When you step into that polling booth on Tuesday, who are you voting for?
I don’t mean which candidate you’re voting for, though yes, I do. But here I mean on behalf of whom will you vote? Who will be affected by this election but has no voice because they don’t get to vote? Whose legacy will you move forward or whose might be crushed and sent reeling backwards into the darker ages of human evolution?
Every country in the world will be affected by this election and they’re scared to death. But they don’t get to vote. I’m not only voting on behalf of Iceland and Finland and Brazil and Colombia and Australia and Thailand and Ghana and South Africa and Turkey and Iran and Japan and China and countless more nations, but I’m voting on behalf of Nanna and Soili and Estevao and Sandra and Margie and Tik and Kofi and Ade and Ezo and Nastaran and Noriko and Cao Li in mind, just a handful of the scores of friends I have around the world who are terrified that Americans might make the wrong choice. And rightfully so.
Then there are the heroic ancestors who lived, struggled and died to bring us the freedoms we enjoy today. I’m thinking of Harriet Tubman and John Brown and Frederick Douglass and W.E. Du Bois and Sitting Bull and Mother Jones and Susan B. Anthony and Rosa Parks and Martin Luther King and Cesar Chavez and the like, those who moved the needle of the moral compass one inch closer to justice. Will all their work be undone by careless voters? And what of Emmet Till and Medgar Evans and the four girls killed in the Birmingham church and Michael Brown and Eric Garner and the long, long list of folks murdered because “black lives didn’t matter.”? Aren’t they counting on us to remember them when we cast the ballot?
And what of the trees and the rivers and the polar ice caps? They don’t necessarily care that we are destroying the world that sustains us—perhaps they’ll grow back heartier and healthier when we’re gone. But on behalf of the future generations just born and about to be born, shouldn’t we feel some sense of responsibility when we consider whether a candidate believes climate change is a real issue or not?
And then there’s the little things like Democracy. The Constitution. The Supreme Court. The beautiful ideals of America alongside the failed promises and all our hopes to make the ideals and the realities one piece. The possibility of catching up to the more civilized nations that have universal health care, sensible gun laws, free higher and lower education, economies with healthy middle classes instead of the greedy 1% billionaires. Will we think about this when we hold that black marker in our hand?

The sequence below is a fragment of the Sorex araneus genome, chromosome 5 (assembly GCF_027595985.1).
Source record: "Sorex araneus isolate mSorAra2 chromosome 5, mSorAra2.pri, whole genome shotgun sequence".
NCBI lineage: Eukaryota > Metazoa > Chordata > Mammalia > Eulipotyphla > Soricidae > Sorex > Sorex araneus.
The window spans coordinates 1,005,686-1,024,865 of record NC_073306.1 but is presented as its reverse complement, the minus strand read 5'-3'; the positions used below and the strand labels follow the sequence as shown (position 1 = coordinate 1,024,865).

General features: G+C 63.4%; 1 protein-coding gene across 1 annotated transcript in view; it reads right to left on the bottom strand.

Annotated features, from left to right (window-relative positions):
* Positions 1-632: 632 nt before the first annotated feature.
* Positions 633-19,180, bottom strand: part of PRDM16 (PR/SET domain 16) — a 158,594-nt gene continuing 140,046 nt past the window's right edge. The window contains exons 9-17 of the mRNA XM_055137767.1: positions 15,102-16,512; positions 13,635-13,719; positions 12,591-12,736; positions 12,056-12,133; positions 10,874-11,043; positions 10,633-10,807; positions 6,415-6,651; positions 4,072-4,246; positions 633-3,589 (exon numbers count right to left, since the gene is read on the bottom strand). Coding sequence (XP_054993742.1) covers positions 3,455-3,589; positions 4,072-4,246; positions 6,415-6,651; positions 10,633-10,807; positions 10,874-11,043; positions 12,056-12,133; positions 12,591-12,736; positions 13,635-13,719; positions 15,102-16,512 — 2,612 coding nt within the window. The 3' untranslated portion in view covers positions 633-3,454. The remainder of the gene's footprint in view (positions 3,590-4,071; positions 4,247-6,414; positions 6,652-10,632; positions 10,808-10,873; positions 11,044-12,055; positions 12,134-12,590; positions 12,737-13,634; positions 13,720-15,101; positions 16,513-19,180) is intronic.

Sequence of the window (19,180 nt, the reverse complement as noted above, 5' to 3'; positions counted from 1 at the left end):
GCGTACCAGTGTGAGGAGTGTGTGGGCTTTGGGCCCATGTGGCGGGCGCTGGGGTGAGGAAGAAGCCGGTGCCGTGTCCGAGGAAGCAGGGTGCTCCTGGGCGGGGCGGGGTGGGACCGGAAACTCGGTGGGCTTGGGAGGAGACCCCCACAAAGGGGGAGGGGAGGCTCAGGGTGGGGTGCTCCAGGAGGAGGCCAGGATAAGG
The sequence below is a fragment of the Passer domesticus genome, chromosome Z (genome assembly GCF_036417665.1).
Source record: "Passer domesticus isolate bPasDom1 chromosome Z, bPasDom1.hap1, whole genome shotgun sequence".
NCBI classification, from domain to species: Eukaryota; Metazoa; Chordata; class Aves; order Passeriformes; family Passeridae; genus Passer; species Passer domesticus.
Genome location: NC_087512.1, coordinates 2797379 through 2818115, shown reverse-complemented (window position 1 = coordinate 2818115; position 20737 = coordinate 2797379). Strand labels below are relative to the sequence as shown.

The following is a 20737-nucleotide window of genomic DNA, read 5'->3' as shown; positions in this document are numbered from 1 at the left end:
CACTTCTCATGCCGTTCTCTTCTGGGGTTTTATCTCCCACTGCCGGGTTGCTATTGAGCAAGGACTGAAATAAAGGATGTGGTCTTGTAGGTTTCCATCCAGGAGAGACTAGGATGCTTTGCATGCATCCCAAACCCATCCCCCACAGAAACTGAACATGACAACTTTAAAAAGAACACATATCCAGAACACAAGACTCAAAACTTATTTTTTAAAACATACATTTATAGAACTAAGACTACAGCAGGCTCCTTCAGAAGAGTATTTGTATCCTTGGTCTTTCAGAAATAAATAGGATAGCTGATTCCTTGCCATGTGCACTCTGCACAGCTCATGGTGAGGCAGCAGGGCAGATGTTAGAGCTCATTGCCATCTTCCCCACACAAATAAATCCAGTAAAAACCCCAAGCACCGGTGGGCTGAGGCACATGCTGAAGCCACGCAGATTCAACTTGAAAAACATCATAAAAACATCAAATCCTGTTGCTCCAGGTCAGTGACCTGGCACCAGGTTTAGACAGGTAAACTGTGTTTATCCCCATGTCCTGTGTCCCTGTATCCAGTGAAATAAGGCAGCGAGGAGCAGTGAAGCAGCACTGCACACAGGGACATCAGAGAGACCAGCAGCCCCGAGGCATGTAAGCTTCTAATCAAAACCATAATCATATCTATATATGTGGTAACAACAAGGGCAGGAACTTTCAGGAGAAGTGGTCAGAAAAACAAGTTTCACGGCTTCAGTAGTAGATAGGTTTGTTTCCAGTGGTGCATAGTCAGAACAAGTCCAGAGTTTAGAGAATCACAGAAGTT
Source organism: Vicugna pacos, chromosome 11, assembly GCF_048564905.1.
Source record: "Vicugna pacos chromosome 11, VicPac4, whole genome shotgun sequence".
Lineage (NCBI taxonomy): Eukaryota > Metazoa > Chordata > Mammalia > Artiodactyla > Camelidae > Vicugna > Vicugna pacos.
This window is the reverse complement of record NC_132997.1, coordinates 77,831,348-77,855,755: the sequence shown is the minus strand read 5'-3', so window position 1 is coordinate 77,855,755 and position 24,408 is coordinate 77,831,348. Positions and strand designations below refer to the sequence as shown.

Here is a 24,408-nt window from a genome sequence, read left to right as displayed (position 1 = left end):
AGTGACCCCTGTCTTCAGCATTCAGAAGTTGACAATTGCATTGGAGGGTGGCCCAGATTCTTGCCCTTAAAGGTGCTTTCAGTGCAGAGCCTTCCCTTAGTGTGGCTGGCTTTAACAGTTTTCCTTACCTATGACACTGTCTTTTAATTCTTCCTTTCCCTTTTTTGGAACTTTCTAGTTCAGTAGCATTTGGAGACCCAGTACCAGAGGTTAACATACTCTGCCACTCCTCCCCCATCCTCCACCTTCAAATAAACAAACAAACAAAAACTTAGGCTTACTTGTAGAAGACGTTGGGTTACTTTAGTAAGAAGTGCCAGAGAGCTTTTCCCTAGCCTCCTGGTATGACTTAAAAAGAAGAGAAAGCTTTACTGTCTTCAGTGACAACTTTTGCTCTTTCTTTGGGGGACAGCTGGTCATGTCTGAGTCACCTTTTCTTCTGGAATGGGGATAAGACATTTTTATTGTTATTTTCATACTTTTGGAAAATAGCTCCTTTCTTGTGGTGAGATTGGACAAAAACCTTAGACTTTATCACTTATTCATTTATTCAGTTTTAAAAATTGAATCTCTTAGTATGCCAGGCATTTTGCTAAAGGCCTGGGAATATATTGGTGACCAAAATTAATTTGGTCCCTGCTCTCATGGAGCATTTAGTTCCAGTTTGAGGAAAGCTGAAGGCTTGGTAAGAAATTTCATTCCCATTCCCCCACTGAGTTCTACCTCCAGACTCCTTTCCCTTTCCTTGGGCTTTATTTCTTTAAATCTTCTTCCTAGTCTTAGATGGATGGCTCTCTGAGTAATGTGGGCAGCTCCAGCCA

And finally, the children. Not just the children in abstract, though it’s true that I don’t want little boys growing up thinking it’s okay to treat girls as nothing more than their playthings and little girls growing up thinking they need to worry about how attractive their body is as the centerpiece of their identity. I’m thinking of actual kids, like my granddaughter Zadie wondering if she can be president and my (mixed race) grandson Malik wondering whether it will be a crime for him to drive a car fifteen years from now. I’m thinking of all the kids I teach, whose heart is full of hope and caring. Will our choice feed that or shut it down? For make no mistake about it. The values lived by those at the top trickle down to everyone below. Will their dreams be watered to spring into life or will they be drowned in acid rain?
Please, my friends. Think about who you will bring in the polling booth with you and vote with the full measure of your caring, intelligence and heart. (And don’t be fooled into thinking that your conscience will be clean by voting for your ideal candidate who cannot win at this time and will open the door for the worst to happen. The stakes are so high and so many people and things are counting on us to vote wisely and realistically.) Bring in photos of your children and grandchildren, the women of every age who you know, love and sincerely respect, the rainforest, the artists, writers, activists, courageous people of your choice who stood up to injustice and hatred, your friends in other countries, you and the happiest future you have imagined sometime in your life. Vote on behalf of all those who will have no vote.
That’s who you’re voting for when you decide who you’re voting for.